Useful extensions to VS Code

This week I completed a Java Script course just to find out how extensive the language is and how many possibilities it has. I’m not surprised that it is gaining popularity recently. However, In this post, I would like to, focus on useful extensions to VS Code.

Some extensions to VS Code are nice, and some are poor.

VS Code itself is a full-featured code editor, however, some extensions to this editor can make VS Code even better. I wrote some because there are some that can make the editor a completely useless, annoying program. I invite you to a short overview of the most interesting extensions at the moment.

Extension that will colorize your comments.

The first cool extension helps you categorize your comments. Instead of permanently green comments, the extension allows you to color comments depending on the category.

You can use several categories, for example: Alerts, Queries, TODOs, Highlights. BetterComments recognizes the type of comment we want to enter and colors it appropriately by the initial characters in the comment line.

Like a small thing, but it makes working with the code much easier. A quick glance at the code is enough to spot, for example, places where we have something to do. Anyone who has ever looked for specific information contained in the comments knows perfectly well how difficult it can be. The colors greatly facilitate the search.

If you want to find a specific part of the code.

Continuing the topic of research, in addition to the comments in the code, much more often we look for a specific piece of code on which we want to work. We can use the search panel or a much more practical tool for this purpose: Bookmarks.

Thanks to this extension, you select the code fragment you are interested in and immediately get the code structure in the form of tabs in the left VS Code panel, thanks to which you can easily move between related code fragments. Not much, but practice shows that it saves a lot of time, and the larger the code, the more time we save.

One more extension to VS Code that will colorize your code.

Coming back to coloring for a moment, how often did you find an open bracket? No matter what tactic you take, when working with parentheses, sooner or later some parenthesis will close incorrectly and the code will fall apart. A long time ago, Microsoft started to color the parentheses in Excel so that users who repeatedly nest functions could see if the whole formula was well written. You too have the chance to color your brackets with the Bracket Pair Colorizer extension. Does it make searching for a bug easier? Oh yes.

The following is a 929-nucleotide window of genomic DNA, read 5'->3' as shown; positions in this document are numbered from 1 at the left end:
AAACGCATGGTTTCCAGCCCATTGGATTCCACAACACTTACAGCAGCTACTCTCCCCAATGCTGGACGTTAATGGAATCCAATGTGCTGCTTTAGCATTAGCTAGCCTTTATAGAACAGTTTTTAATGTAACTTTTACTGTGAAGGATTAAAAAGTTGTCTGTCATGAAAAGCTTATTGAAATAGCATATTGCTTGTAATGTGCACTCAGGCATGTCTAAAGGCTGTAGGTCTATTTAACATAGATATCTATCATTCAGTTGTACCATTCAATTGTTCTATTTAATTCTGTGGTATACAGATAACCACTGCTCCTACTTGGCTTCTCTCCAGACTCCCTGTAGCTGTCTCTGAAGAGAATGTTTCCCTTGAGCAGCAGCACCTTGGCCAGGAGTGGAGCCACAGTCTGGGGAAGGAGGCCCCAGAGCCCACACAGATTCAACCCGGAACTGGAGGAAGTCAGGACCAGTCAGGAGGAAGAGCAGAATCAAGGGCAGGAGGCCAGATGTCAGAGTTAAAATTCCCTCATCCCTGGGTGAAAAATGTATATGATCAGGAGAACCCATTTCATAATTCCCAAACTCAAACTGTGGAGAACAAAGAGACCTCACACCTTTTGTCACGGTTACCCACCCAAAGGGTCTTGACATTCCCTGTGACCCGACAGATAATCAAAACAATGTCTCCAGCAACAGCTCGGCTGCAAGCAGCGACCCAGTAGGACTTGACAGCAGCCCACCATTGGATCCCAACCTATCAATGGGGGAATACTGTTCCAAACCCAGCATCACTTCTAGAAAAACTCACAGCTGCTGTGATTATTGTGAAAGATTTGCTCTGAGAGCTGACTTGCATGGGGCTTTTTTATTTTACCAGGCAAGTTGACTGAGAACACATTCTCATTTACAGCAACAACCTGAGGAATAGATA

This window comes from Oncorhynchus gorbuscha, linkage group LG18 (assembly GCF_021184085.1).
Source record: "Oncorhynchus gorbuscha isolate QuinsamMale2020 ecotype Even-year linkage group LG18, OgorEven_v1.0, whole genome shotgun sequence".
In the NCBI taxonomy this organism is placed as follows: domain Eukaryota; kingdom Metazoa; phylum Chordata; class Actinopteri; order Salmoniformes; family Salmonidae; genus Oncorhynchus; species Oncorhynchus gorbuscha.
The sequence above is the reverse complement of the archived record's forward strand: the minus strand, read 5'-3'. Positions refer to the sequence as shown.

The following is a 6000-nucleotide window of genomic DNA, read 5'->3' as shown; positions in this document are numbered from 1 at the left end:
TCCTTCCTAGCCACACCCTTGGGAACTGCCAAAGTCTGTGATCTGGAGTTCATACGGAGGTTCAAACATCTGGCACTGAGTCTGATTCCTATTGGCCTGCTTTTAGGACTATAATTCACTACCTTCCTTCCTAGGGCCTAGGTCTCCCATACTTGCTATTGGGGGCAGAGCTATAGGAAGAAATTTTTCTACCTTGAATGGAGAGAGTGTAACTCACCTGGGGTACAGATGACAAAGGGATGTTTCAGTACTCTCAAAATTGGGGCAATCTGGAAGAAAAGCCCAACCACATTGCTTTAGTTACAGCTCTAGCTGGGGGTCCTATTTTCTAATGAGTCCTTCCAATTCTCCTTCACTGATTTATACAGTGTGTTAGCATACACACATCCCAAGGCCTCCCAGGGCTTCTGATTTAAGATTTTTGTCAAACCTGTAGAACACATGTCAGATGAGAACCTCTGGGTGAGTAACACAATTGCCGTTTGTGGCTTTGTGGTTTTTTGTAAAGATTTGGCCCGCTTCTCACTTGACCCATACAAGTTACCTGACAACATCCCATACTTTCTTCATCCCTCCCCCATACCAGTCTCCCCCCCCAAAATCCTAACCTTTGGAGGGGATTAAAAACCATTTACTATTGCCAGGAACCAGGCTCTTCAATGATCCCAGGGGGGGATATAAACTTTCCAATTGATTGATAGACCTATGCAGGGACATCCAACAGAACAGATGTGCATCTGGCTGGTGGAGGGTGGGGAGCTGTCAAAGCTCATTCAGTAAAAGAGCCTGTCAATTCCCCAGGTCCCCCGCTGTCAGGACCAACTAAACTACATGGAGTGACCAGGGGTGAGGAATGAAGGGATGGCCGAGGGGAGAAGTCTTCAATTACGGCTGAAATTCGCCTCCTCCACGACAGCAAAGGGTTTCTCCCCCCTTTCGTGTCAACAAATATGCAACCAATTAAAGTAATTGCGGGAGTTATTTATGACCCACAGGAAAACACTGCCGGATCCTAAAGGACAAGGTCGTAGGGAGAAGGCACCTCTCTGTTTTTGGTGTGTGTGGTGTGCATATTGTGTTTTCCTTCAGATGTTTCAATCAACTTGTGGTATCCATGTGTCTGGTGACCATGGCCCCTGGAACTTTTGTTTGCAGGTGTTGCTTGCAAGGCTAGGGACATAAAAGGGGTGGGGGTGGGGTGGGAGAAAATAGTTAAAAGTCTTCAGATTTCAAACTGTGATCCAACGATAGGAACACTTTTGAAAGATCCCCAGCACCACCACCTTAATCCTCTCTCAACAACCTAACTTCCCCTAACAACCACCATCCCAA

When you lost a letter.

The next topic concerns errors in variable names. I don’t know about you, but I often have problems with missing a letter in the name and the code doesn’t work. Sometimes such a mistake is easy to catch, sometimes it takes a long time. Fortunately, VS Code has a simple tool to help you find these types of errors. The tool is called Code Spell Checker and is by far my favorite tool.

VS Code extension that will check good practices.

I wrote recently about how to run a program in the console that checks if your code meets the requirements of good practices and does not contain errors. With the EsLint extension to VS Code, you can fix code bugs before you even run a test. The best thing about this tool is that it checks the code on the fly, so there is no need to run the test at any particular point during code development. You can just fix the parts you are working on right away.

Perhaps your code could look better.

Nicely formatted code isn’t needed for the code to work, but it is needed for the code to be easy to work with. It is true that when we fall into flow, we usually don’t care that the code is nicely formatted. We just add the next lines of code and as long as it works, we are satisfied. After that, no one wants to mess with formatting the appearance of the code anymore.

This is probably why Pretier Formatter was created. Instead of formatting the code itself, we press a combination of keys and the appearance of the code formats itself. Lovely.

That’s all VS Code extensions that I use.

That’s it for the extensions I use. If you have any favorite VS Code extensions, share them in a comment so that others can also use it.

At the end in this week I spent nine hours programming in Java Script.

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